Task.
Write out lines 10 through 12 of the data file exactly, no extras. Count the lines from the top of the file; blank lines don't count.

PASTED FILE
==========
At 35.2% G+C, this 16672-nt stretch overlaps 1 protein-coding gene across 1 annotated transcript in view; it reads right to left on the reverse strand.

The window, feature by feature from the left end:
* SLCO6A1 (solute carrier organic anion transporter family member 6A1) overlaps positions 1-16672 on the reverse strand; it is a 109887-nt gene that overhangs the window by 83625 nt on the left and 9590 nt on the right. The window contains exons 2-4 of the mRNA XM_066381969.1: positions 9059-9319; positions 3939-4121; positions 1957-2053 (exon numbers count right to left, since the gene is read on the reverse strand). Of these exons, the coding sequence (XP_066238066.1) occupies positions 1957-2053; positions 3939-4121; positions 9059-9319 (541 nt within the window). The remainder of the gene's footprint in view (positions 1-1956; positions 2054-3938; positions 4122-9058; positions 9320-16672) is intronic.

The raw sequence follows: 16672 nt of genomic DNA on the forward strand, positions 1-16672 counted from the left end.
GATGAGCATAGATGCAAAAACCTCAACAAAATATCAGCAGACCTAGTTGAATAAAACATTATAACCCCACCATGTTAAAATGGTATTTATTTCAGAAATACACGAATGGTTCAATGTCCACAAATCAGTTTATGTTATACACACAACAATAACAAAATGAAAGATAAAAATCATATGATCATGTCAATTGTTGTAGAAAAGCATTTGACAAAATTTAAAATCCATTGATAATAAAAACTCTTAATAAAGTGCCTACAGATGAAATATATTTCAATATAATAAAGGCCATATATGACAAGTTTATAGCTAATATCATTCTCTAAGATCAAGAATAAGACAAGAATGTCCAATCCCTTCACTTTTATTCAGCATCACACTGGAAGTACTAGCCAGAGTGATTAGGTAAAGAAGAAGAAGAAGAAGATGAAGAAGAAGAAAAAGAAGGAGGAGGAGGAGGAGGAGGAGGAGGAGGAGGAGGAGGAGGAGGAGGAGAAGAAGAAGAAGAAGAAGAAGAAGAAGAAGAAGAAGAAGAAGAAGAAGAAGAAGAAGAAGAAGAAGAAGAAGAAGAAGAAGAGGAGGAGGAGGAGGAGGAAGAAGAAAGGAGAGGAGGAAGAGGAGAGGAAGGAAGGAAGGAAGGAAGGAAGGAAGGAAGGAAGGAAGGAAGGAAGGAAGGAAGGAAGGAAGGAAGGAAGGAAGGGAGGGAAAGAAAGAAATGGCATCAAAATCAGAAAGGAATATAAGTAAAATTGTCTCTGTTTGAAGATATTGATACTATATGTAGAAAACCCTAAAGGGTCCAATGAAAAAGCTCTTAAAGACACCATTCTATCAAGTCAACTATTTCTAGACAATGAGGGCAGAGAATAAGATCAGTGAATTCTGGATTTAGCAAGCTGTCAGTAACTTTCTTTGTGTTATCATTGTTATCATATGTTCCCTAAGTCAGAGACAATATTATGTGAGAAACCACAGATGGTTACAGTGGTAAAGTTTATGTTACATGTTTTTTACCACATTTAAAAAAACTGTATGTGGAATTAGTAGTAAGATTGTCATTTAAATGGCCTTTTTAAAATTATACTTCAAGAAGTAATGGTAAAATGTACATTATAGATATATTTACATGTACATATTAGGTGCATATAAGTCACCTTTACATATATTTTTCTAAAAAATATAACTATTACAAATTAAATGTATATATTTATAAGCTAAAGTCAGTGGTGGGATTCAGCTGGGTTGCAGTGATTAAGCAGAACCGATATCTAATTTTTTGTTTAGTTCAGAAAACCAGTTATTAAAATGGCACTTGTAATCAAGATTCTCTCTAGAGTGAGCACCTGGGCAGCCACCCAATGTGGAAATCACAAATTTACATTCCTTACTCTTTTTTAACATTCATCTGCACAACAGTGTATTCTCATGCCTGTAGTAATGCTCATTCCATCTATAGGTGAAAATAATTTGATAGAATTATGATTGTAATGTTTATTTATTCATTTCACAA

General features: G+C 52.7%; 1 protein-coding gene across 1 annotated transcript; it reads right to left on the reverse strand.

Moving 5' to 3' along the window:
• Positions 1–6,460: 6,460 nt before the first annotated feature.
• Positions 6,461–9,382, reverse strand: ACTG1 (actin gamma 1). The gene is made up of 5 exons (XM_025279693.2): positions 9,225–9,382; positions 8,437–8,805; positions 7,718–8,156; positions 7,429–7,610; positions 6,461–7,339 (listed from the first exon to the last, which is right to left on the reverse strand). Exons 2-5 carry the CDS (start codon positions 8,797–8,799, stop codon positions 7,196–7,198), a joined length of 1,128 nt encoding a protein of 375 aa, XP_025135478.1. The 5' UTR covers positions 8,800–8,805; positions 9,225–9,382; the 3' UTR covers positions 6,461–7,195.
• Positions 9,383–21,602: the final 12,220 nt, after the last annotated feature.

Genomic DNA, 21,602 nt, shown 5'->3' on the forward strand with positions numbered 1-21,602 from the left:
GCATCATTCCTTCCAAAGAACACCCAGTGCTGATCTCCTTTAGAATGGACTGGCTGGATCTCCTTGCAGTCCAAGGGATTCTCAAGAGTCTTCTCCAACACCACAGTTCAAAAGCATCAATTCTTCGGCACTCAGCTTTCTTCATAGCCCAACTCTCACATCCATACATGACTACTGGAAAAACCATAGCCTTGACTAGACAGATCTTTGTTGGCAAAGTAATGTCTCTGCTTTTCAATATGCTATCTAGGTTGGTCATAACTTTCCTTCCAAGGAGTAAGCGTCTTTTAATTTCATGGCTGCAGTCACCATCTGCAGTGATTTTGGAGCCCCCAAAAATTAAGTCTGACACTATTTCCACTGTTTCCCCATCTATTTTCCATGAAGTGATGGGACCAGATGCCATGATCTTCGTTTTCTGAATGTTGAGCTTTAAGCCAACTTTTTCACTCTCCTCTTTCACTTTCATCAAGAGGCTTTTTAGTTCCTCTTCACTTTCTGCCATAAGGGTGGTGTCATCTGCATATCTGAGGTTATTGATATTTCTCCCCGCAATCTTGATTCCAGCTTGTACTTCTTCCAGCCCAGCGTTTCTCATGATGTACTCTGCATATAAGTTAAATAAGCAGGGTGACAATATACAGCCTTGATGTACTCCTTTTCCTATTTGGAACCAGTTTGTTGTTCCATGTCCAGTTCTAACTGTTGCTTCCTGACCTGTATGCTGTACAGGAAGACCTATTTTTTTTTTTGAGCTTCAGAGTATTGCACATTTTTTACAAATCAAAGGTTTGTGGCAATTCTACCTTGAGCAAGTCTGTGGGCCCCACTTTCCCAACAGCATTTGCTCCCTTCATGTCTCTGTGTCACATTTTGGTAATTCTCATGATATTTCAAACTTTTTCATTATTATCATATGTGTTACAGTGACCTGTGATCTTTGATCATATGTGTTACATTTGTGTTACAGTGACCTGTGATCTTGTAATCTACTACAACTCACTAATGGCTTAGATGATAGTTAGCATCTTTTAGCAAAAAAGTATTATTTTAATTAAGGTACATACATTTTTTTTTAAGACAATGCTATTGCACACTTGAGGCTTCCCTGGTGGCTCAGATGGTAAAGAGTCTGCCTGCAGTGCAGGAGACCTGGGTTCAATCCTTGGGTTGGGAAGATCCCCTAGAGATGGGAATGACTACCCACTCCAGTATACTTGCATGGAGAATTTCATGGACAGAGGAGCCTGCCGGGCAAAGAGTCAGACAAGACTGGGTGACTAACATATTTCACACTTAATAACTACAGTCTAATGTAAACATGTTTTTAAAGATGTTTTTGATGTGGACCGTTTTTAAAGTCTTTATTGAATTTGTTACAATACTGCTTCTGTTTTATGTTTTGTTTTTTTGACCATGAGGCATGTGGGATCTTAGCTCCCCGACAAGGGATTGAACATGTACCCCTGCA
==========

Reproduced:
• Positions 9,383–21,602: the final 12,220 nt, after the last annotated feature.

Genomic DNA, 21,602 nt, shown 5'->3' on the forward strand with positions numbered 1-21,602 from the left:
GCATCATTCCTTCCAAAGAACACCCAGTGCTGATCTCCTTTAGAATGGACTGGCTGGATCTCCTTGCAGTCCAAGGGATTCTCAAGAGTCTTCTCCAACACCACAGTTCAAAAGCATCAATTCTTCGGCACTCAGCTTTCTTCATAGCCCAACTCTCACATCCATACATGACTACTGGAAAAACCATAGCCTTGACTAGACAGATCTTTGTTGGCAAAGTAATGTCTCTGCTTTTCAATATGCTATCTAGGTTGGTCATAACTTTCCTTCCAAGGAGTAAGCGTCTTTTAATTTCATGGCTGCAGTCACCATCTGCAGTGATTTTGGAGCCCCCAAAAATTAAGTCTGACACTATTTCCACTGTTTCCCCATCTATTTTCCATGAAGTGATGGGACCAGATGCCATGATCTTCGTTTTCTGAATGTTGAGCTTTAAGCCAACTTTTTCACTCTCCTCTTTCACTTTCATCAAGAGGCTTTTTAGTTCCTCTTCACTTTCTGCCATAAGGGTGGTGTCATCTGCATATCTGAGGTTATTGATATTTCTCCCCGCAATCTTGATTCCAGCTTGTACTTCTTCCAGCCCAGCGTTTCTCATGATGTACTCTGCATATAAGTTAAATAAGCAGGGTGACAATATACAGCCTTGATGTACTCCTTTTCCTATTTGGAACCAGTTTGTTGTTCCATGTCCAGTTCTAACTGTTGCTTCCTGACCTGTATGCTGTACAGGAAGACCTATTTTTTTTTTTGAGCTTCAGAGTATTGCACATTTTTTACAAATCAAAGGTTTGTGGCAATTCTACCTTGAGCAAGTCTGTGGGCCCCACTTTCCCAACAGCATTTGCTCCCTTCATGTCTCTGTGTCACATTTTGGTAATTCTCATGATATTTCAAACTTTTTCATTATTATCATATGTGTTACAGTGACCTGTGATCTTTGATCATATGTGTTACATTTGTGTTACAGTGACCTGTGATCTTGTAATCTACTACAACTCACTAATGGCTTAGATGATAGTTAGCATCTTTTAGCAAAAAAGTATTATTTTAATTAAGGTACATACATTTTTTTTTAAGACAATGCTATTGCACACTTGAGGCTTCCCTGGTGGCTCAGATGGTAAAGAGTCTGCCTGCAGTGCAGGAGACCTGGGTTCAATCCTTGGGTTGGGAAGATCCCCTAGAGATGGGAATGACTACCCACTCCAGTATACTTGCATGGAGAATTTCATGGACAGAGGAGCCTGCCGGGCAAAGAGTCAGACAAGACTGGGTGACTAACATATTTCACACTTAATAACTACAGTCTAATGTAAACATGTTTTTAAAGATGTTTTTGATGTGGACCGTTTTTAAAGTCTTTATTGAATTTGTTACAATACTGCTTCTGTTTTATGTTTTGTTTTTTTGACCATGAGGCATGTGGGATCTTAGCTCCCCGACAAGGGATTGAACATGTACCCCTGCA